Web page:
Feel like I'm losing my DD

(93 Posts)
RichardOsmansShinySuitcase Tue 08-Jun-21 10:46:47

Regular lurker here. I just wanted to ask for any advice and understanding because it is so difficult to talk about IRL. Basically DD2 is 19, she is gay and now in a relationship with a trans woman. Before this she was very GC along with me and we could talk about everything, we had some great conversations and she was so sensible about it all, she felt women's spaces were being eroded and thought it was very wrong that lesbians were being told they should be in relationships with trans women who were intact males. But somehow she has fallen down a rabbit hole since getting involved with her partner a few months ago, she's also turned from a lovely sunny natured girl into a really angry young woman. And it is breaking my heart.

I can only describe it as if she has joined a cult. Suddenly she changed and put up this wall between us, and when I try and talk about it she shrieks at me and tells me I am a terf bigot. I tried to gently challenge her, talking about how she is gay but now in a relationship with an intact male identifying as a woman, but she got so angry at me and told me her girlfriend is a woman and always has been, that she is a lesbian just like her and how dare I say anything else. She's changed her mind on everything including women's sports which before she was up in arms about. It's like she's fallen into this great dark void and I can't reach her.

I know this sounds extreme but it's like I am losing her, like she is in a cult and can't hear truth any more. She was always so sensible, so what the fuck happened to her? Her partner is very involved in campaigning for trans rights etc. I've always been for trans rights but not when they erode women's rights and so has dd2. Her older sister also thinks she has fallen down a rabbit hole and she herself is not TWAW though very pro people identifying as they wish and respecting pronouns etc (which I am too).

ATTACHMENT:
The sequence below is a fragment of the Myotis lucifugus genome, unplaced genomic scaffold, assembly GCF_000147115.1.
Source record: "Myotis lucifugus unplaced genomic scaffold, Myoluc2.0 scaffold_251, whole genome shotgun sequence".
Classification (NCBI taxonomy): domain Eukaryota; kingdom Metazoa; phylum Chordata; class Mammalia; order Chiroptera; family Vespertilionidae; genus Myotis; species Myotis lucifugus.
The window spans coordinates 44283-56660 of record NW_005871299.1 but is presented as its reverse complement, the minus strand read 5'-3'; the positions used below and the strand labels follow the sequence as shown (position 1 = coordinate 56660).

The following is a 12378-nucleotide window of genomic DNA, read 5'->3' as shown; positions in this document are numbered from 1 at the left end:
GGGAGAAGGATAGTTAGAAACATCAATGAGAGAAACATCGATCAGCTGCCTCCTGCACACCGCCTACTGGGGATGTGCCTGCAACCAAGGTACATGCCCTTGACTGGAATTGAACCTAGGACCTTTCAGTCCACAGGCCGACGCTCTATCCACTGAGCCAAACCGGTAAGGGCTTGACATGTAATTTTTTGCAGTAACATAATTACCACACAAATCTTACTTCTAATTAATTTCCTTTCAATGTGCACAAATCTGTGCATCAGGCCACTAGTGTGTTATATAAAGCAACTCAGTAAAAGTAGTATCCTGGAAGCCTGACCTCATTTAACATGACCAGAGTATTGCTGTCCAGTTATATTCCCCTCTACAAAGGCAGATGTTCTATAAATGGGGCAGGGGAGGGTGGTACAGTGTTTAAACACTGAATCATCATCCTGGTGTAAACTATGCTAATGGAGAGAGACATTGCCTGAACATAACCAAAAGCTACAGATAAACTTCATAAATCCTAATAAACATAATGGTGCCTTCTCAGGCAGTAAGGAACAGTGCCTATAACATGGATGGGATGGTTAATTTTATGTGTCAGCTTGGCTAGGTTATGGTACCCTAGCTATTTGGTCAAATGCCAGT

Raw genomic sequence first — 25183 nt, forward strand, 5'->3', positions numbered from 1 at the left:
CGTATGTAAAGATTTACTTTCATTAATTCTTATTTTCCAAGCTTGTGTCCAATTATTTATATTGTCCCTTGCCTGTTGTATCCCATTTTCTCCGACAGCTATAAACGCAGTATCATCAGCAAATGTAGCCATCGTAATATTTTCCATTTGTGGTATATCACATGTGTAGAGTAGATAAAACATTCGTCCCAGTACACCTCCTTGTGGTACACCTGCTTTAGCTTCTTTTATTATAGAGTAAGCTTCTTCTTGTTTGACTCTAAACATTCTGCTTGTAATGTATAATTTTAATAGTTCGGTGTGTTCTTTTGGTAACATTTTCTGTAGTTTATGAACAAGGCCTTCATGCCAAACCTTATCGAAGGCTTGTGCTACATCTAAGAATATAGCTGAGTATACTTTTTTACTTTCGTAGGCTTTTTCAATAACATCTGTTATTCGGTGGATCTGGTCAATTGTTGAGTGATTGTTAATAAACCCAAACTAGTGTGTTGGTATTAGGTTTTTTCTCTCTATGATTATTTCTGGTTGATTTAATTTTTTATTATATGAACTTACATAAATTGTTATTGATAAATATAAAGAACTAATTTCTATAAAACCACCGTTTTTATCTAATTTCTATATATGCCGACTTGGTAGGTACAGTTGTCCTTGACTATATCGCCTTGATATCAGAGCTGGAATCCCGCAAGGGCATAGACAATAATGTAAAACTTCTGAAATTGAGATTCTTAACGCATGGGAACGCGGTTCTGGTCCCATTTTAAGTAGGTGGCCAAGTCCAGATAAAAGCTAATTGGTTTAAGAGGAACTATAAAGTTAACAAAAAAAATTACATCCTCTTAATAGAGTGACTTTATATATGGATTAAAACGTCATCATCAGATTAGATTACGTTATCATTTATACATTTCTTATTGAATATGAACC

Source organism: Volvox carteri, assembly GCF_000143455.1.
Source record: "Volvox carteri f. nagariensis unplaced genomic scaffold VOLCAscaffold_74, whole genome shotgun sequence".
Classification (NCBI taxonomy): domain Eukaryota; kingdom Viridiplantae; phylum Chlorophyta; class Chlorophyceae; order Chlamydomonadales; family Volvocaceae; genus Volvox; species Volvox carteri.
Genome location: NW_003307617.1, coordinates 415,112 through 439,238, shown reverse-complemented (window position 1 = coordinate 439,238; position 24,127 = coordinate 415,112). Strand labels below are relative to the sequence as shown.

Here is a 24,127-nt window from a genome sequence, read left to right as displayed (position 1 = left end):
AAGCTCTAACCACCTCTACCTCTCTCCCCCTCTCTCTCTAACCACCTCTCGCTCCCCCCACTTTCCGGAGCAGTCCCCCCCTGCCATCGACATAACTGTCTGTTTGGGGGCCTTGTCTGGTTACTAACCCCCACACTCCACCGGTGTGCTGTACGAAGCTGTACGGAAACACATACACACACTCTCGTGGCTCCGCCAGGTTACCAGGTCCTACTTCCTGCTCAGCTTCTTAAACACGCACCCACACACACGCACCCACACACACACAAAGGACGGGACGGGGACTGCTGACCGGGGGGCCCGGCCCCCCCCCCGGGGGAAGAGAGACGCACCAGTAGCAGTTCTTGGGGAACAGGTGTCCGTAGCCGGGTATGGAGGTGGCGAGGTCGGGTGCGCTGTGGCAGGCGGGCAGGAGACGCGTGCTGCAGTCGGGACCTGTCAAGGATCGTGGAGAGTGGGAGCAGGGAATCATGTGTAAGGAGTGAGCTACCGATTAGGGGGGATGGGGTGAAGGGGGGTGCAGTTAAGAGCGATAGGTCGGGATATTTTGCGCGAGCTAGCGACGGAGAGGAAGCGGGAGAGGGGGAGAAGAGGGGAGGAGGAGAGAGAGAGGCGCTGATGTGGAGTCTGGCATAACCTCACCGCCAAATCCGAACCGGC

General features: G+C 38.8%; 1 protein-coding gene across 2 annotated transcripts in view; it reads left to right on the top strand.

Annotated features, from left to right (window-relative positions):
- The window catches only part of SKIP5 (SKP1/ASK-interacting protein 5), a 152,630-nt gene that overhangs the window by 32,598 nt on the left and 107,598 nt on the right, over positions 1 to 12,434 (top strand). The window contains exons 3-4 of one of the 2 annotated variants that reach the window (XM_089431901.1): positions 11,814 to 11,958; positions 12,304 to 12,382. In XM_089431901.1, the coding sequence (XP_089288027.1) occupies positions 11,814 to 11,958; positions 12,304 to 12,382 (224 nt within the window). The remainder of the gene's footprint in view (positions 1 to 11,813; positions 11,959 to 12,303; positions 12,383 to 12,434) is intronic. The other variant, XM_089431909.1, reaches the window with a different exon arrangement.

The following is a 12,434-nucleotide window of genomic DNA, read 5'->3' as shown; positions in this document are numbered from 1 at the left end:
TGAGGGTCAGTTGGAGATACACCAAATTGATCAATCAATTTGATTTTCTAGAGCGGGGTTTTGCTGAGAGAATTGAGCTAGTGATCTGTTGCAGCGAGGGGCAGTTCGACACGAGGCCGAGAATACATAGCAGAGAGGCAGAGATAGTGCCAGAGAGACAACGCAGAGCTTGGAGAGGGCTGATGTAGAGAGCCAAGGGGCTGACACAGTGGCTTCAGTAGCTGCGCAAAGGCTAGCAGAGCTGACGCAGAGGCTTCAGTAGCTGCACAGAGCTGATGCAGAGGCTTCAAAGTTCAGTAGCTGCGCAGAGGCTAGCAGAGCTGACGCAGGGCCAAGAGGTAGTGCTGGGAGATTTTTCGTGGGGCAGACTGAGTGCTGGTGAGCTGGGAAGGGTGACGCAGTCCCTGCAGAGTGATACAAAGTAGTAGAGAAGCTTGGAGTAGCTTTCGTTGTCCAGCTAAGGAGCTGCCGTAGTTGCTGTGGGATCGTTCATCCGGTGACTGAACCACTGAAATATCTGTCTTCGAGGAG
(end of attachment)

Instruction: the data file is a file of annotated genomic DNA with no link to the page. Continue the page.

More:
I'm not sure why I am sharing this, except to reach out and ask if anyone is going through similar with their teens, and how on earth can you talk about it when it's like they are an immovable rock on the subject? It's like she's fully deluded and won't listen to science, she keeps quoting dodgy science and stats about suicide etc, and just won't listen when I try to send links etc. she thinks JK rowling is the devil.

I'm just at my wits end I guess and needed to reach out. I am heartbroken that i no longer seem to be able to speak to my daughter who I love so much. I want her to be happy but she just seems angry. If anyone has any advice on how I can break down barriers I would be so grateful.

OP’s posts: |
CrazyNeighbour Tue 08-Jun-21 11:00:37

Maybe you need to go down the route of all parents whose child is in a tricky relationship. Welcome them in, give them nothing to “rebel” against!

Perhaps her sisters can remind her that she is also allowed to end a relationship for any reason, if she is unhappy. The could observe whether or not their sister is happy, and create a space where TW or not, the relationship itself has to be healthy and happy, not just a front.

Where is her Dad in all this (plus what other support might she have)

CardinalLolzy Tue 08-Jun-21 11:18:05

That does sound difficult. I'm not an expert but it would seem fairly unusual to go from agreeing with some of the touchstone GC positions to changing her mind on absolutely everything? I think give it space and time and she'll start becoming more clear about what her beliefs are.

Agree on the things you can agree on and just nod along with the rest... Is she happy if/when you do this? Is it all about winning arguments against nasty old mum rather than what she actually thinks?

I wouldn't try and label her 'gay' or talk about labels as it's not massively important whether she wants to call herself gay or not.

Totallyrandomname Tue 08-Jun-21 11:21:20

I agree with the above sentiment.
Personally I’d avoid discussing issues related to trans and women’s rights for the moment. It may be important to you and her but it doesn’t sound like the right time for discussion. I’d focus on maintaining a relationship with her (that doesn’t mean agreeing with all her views BTW) in the hope that this difficult period passes with your relationship in tact.

As above maybe make sure she’s know you’re there, or her sister is there if she needs to talk and try to be a safe space in case there are any issues in her relationship.

Branleuse Tue 08-Jun-21 11:25:31

I would not argue with her about it. Tell her that its ok to disagree, that you support her and her partner to live their best lives and if she would prefer it if we just didnt discuss anything to do with trans then thats fine and they are both welcome in your home. That youre sure that it isnt the first thing youve disagreed on and probably wont be the last, but that doesnt change your love and support for her